"Treasonous acts": Liberal justices say SCOTUS Trump immunity ruling a "mockery" of the Constitution

The court ruled Trump is immune for "official" acts and sent the case back to Judge Tanya Chutkan for review

Published July 1, 2024 10:50AM (EDT)

Donald Trump | The Supreme Court of the United States building (Photo illustration by Salon/Getty Images)
Donald Trump | The Supreme Court of the United States building (Photo illustration by Salon/Getty Images)

The Supreme Court on Monday ruled 6-3 that Donald Trump cannot be criminally prosecuted for "official acts" he took when in office, stating that presidents enjoy "absolute immunity from criminal prosecution" and sending the case back to U.S. District Judge Tanya Chutkan to figure out which acts are official and unofficial.

All three liberal justices dissented from the ruling, with Justice Sonia Sotomayor arguing that the ruling "makes a mockery of the principle, foundational to our Constitution and system of Government, that no man is above the law."

"Because our Constitution does not shield a former President from answering for criminal and treasonous acts, I dissent," Sotomayor wrote. 

It is not immediately clear how the ruling will affect Trump's prosecution for actions taken on Jan. 6, 2021 but the ruling is expected to delay court proceedings even further, possibly beyond the November election.

Politico's Kyle Cheney tweeted that the ruling "essentially wiped out" the portion of the indictment related to Trump's plot to have the Justice Department intervene on his behalf in his post-election crusade. Under the ruling, "Trump is absolutely immune from prosecution for the alleged conduct involving his discussions with Justice Department officials," wrote Georgia State Law Prof. Anthony Michael Kreis. 


Trump was indicted by special counsel Jack Smith in August of last year on four counts for conspiring to overturn the election on Jan. 6, when a mob of his supporters attacked the U.S. Capitol building during the electoral college certification process that ultimately awarded Joe Biden the presidency.

The central question in the case was whether Trump had absolute immunity for actions he committed as president. Trump's attorneys argued that his efforts to overturn the 2020 election were official acts as president, qualifying him for a degree of immunity from prosecution even if absolute immunity wasn’t found.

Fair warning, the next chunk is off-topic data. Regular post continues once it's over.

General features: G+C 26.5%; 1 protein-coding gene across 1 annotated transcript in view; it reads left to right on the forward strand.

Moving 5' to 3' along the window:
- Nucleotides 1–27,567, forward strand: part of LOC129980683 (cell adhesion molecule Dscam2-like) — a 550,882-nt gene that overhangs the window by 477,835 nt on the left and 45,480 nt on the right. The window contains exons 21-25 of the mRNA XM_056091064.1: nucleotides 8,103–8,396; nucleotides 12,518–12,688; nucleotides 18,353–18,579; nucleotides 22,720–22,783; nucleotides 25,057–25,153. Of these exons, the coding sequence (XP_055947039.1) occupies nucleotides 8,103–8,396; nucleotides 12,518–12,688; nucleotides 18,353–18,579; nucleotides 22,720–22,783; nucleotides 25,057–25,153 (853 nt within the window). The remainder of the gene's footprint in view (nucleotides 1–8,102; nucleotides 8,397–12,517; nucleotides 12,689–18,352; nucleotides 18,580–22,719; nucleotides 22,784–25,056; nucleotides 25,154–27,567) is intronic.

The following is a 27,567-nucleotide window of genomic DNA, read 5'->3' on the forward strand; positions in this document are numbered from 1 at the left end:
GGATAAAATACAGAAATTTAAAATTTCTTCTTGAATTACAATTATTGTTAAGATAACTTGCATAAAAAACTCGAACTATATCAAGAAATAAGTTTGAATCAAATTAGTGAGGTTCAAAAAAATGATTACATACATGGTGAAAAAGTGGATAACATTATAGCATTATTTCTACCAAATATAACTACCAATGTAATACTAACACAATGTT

We need your help to stay independent

When the trial judge, Chutkan, and the D.C. Court of Appeals each rejected Trump’s claim to immunity, he appealed to the Supreme Court, which agreed to take the case in February, holding arguments far enough out to scratch the original March 4 trial date.

In oral arguments back in April, justices prodded Trump’s lawyers over the reaches of immunity, prompting the attorneys to take legally controversial stances.

When Sotomayor asked whether the assassination of a political rival would count as an official act, Trump lawyer John Sauer noted that it would “depend on the hypothetical.”

“From what we can see, that could well be an official act,” he told justices, also admitting that the Trump team’s framework of immunity could hypothetically shield a president who took a bribe in exchange for an ambassadorship or staged a military coup, again depending on context.

Sotomayor in her dissent on Monday wrote that the court seemingly approved a president assassinating a political rival.

“The president of the United States is the most powerful person in the country, and possibly the world,” wrote Sotomayor. “When he uses his official powers in any way, under the majority’s reasoning, he now will be insulated from criminal prosecution. Orders the Navy’s Seal Team 6 to assassinate a political rival? Immune. Organizes a military coup to hold onto power? Immune. Takes a bribe in exchange for a pardon? Immune. Immune, immune, immune.”

Justice Ketanji Brown Jackson in her own dissent wrote that the ruling "breaks new and dangerous ground." 

"Even a hypothetical President who admits to having ordered the assassinations of his political rivals or critics, or one who indisputably instigates an unsuccessful coup, has a fair shot at getting immunity under the majority’s new Presidential accountability model," she wrote. 

The outcome is of course a boost to Trump, but the court even taking up the case was itself a tremendous help to the Trump campaign, which is committed to delaying further legal action against the former president after a New York jury found him guilty of falsifying business records in an attempt to influence the 2016 election.

By Griffin Eckstein

Griffin Eckstein is a News Fellow at Salon. He is a student journalist at New York University, having previously written for the independent student paper Washington Square News, the New York Post, and Morning Brew.

MORE FROM Griffin Eckstein

Related Topics ------------------------------------------

Donald Trump Supreme Court